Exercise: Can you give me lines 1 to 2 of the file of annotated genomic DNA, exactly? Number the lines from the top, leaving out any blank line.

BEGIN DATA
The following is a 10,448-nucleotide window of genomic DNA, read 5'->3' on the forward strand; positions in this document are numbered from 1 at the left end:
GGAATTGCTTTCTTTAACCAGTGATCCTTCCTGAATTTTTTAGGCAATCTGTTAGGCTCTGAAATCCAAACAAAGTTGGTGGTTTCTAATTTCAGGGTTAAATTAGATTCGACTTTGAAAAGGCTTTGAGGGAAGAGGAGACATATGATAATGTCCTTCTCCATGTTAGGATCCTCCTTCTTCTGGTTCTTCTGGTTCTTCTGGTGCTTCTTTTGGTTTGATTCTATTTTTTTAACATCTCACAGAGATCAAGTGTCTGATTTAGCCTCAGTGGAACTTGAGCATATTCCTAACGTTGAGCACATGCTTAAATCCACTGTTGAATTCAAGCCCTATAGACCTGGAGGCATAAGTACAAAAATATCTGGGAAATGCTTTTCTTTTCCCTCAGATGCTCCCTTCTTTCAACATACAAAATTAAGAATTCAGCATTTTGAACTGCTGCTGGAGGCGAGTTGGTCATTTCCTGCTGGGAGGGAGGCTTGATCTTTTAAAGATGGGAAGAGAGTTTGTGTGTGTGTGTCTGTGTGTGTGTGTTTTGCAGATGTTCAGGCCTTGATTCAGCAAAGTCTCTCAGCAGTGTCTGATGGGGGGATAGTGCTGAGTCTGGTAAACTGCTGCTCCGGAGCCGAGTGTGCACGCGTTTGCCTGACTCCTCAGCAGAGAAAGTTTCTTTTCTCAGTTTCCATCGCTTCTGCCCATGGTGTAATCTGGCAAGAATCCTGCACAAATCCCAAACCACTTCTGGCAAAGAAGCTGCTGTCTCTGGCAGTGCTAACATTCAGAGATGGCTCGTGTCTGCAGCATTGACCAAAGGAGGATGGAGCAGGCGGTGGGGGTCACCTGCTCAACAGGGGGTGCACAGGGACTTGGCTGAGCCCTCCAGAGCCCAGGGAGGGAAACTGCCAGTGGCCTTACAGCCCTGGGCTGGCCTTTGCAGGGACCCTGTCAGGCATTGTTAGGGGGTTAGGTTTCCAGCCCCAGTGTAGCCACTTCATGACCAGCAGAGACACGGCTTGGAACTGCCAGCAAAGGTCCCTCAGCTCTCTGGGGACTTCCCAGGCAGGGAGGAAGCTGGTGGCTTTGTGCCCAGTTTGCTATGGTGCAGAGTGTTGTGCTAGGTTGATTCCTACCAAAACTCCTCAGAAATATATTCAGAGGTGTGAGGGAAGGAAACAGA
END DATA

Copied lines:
The following is a 10,448-nucleotide window of genomic DNA, read 5'->3' on the forward strand; positions in this document are numbered from 1 at the left end:
GGAATTGCTTTCTTTAACCAGTGATCCTTCCTGAATTTTTTAGGCAATCTGTTAGGCTCTGAAATCCAAACAAAGTTGGTGGTTTCTAATTTCAGGGTTAAATTAGATTCGACTTTGAAAAGGCTTTGAGGGAAGAGGAGACATATGATAATGTCCTTCTCCATGTTAGGATCCTCCTTCTTCTGGTTCTTCTGGTTCTTCTGGTGCTTCTTTTGGTTTGATTCTATTTTTTTAACATCTCACAGAGATCAAGTGTCTGATTTAGCCTCAGTGGAACTTGAGCATATTCCTAACGTTGAGCACATGCTTAAATCCACTGTTGAATTCAAGCCCTATAGACCTGGAGGCATAAGTACAAAAATATCTGGGAAATGCTTTTCTTTTCCCTCAGATGCTCCCTTCTTTCAACATACAAAATTAAGAATTCAGCATTTTGAACTGCTGCTGGAGGCGAGTTGGTCATTTCCTGCTGGGAGGGAGGCTTGATCTTTTAAAGATGGGAAGAGAGTTTGTGTGTGTGTGTCTGTGTGTGTGTGTTTTGCAGATGTTCAGGCCTTGATTCAGCAAAGTCTCTCAGCAGTGTCTGATGGGGGGATAGTGCTGAGTCTGGTAAACTGCTGCTCCGGAGCCGAGTGTGCACGCGTTTGCCTGACTCCTCAGCAGAGAAAGTTTCTTTTCTCAGTTTCCATCGCTTCTGCCCATGGTGTAATCTGGCAAGAATCCTGCACAAATCCCAAACCACTTCTGGCAAAGAAGCTGCTGTCTCTGGCAGTGCTAACATTCAGAGATGGCTCGTGTCTGCAGCATTGACCAAAGGAGGATGGAGCAGGCGGTGGGGGTCACCTGCTCAACAGGGGGTGCACAGGGACTTGGCTGAGCCCTCCAGAGCCCAGGGAGGGAAACTGCCAGTGGCCTTACAGCCCTGGGCTGGCCTTTGCAGGGACCCTGTCAGGCATTGTTAGGGGGTTAGGTTTCCAGCCCCAGTGTAGCCACTTCATGACCAGCAGAGACACGGCTTGGAACTGCCAGCAAAGGTCCCTCAGCTCTCTGGGGACTTCCCAGGCAGGGAGGAAGCTGGTGGCTTTGTGCCCAGTTTGCTATGGTGCAGAGTGTTGTGCTAGGTTGATTCCTACCAAAACTCCTCAGAAATATATTCAGAGGTGTGAGGGAAGGAAACAGA